The Randell family generally, including those who might not have lived in Clovelly but were possibly related, were extensively involved with this trade across the Bristol Channel,. and the many hazards that lurked there. Jasper Randell who had sailed the waters for many years was drowned on the Cefn Sidn sands and is buried in Pembrey. Thomas Mumford Snr. is thought to have suffered a similar fate and is buried in Kidwelly.

Thomas Mumford Randell married a Mary Whitfield on 23rd November 1767 at the Clovelly Parish Church, the banns having been read on the three previous Sundays - the 1st, 8th and 15th November, by the Rev. John Robbins. (During this period several Whitefields [Note 13] in Clovelly were ship's captains in the coasting trade.) He also married Elizabeth Randell to James Davy, another mariner, on 26th November 1767.

Thomas Mumford Randell is in all probability the Thomas Randell, master of the HAPPY COUPLE (of Clovelly?) which records show loaded stone coal or anthracite in Kidwelly in March 1767 [Note 14]. This is the first recorded association between the Clovelly Randells and the actual town in which their son was to take up permanent residence in 1797 - though, as mentioned earlier, a Jasper Randell, sailor, is recorded as having been buried in nearby Pembrey in 1718.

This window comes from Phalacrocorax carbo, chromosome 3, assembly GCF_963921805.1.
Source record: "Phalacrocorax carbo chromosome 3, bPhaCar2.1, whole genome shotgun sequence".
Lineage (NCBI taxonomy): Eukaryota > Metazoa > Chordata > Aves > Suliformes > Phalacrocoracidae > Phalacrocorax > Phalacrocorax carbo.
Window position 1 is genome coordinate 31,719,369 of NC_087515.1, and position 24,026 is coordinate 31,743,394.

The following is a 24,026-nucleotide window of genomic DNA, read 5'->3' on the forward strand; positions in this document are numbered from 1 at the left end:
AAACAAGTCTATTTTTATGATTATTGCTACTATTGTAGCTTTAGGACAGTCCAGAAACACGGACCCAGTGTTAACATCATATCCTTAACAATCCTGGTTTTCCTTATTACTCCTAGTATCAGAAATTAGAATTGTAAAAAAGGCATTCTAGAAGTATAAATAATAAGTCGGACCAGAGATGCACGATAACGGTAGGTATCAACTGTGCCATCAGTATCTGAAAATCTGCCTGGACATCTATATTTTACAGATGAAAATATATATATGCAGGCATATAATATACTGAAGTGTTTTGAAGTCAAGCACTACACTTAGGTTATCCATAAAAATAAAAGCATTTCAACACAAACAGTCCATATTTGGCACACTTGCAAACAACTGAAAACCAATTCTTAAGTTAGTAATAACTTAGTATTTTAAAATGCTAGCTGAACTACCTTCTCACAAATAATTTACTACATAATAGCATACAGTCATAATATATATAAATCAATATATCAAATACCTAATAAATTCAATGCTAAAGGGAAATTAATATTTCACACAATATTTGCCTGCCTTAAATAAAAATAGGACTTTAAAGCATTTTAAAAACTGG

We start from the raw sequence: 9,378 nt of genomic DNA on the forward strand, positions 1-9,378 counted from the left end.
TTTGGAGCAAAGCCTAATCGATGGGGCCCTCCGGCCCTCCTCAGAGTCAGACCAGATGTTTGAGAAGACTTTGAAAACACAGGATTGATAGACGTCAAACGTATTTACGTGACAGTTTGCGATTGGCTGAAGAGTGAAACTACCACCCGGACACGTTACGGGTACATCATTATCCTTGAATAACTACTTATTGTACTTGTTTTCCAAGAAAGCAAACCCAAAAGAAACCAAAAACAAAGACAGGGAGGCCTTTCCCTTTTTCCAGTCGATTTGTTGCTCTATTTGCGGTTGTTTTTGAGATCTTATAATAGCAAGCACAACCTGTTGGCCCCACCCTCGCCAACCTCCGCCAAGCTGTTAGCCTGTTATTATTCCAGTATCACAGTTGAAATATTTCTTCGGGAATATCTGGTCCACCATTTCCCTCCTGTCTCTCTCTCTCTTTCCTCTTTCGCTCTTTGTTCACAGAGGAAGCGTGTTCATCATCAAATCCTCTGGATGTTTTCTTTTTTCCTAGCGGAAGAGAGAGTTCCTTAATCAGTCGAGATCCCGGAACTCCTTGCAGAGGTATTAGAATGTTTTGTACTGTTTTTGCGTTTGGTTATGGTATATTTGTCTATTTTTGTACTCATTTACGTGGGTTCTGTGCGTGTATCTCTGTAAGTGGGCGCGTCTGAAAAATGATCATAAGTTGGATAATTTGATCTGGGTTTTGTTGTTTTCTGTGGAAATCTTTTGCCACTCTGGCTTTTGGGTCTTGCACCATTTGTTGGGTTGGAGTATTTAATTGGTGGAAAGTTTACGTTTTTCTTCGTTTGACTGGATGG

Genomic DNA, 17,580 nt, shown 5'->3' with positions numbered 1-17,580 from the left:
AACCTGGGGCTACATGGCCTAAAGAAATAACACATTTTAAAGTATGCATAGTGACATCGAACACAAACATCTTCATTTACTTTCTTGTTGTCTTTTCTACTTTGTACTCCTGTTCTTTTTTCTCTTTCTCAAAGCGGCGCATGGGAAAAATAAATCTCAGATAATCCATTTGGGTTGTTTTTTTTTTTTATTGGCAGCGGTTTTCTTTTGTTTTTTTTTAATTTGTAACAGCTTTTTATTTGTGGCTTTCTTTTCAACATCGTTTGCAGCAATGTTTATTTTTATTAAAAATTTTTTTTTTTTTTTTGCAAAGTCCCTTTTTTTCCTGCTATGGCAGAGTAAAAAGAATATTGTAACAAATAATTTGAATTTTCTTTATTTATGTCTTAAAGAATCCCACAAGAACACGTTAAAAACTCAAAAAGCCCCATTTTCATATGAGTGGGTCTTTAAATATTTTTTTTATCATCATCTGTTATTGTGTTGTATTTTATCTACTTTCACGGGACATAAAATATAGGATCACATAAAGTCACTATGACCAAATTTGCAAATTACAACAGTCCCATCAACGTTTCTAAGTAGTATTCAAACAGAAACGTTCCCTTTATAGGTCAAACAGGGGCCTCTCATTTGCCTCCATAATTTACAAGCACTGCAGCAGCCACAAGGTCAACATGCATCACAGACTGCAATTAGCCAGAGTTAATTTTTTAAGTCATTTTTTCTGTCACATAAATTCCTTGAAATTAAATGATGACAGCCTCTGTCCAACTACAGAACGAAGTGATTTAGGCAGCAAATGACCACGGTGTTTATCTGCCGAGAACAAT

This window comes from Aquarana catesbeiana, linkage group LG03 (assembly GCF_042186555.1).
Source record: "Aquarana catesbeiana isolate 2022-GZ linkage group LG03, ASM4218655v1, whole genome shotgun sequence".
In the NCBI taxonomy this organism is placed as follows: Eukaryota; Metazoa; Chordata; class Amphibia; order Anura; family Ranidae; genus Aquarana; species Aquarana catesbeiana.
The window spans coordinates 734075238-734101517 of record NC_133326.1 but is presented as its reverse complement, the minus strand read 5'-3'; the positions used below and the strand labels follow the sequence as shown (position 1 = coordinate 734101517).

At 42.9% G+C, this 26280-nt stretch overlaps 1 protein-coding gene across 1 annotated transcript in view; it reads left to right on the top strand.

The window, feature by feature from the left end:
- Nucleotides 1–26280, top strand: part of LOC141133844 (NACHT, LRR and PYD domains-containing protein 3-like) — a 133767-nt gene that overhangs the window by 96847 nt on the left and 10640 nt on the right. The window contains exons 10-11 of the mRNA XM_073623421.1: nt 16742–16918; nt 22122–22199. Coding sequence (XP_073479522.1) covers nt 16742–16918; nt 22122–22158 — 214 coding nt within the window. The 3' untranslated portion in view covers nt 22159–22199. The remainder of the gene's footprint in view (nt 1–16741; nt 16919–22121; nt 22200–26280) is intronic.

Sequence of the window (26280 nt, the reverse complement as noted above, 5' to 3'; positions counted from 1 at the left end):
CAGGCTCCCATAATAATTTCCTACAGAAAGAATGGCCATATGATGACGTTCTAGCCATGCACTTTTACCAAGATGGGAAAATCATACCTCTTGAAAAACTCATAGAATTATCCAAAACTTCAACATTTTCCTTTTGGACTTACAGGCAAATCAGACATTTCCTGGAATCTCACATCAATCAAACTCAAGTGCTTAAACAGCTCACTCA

A Francis Randall, presumably the one we know to be a son of Thomas Mumford Randell and Mary Whitefield, and to have later moved to Carmarthenshire, was the master (but not owner) of the FRIEND'S DESIRE of Clovelly (registered Bideford No. 8/24.2.1787), a 84-ton brigantine. He joined the vessel at Plymouth 16th Aug. 1793 and probably remained with her until 16 Apr. 1794 when another master was taken on at Plymouth.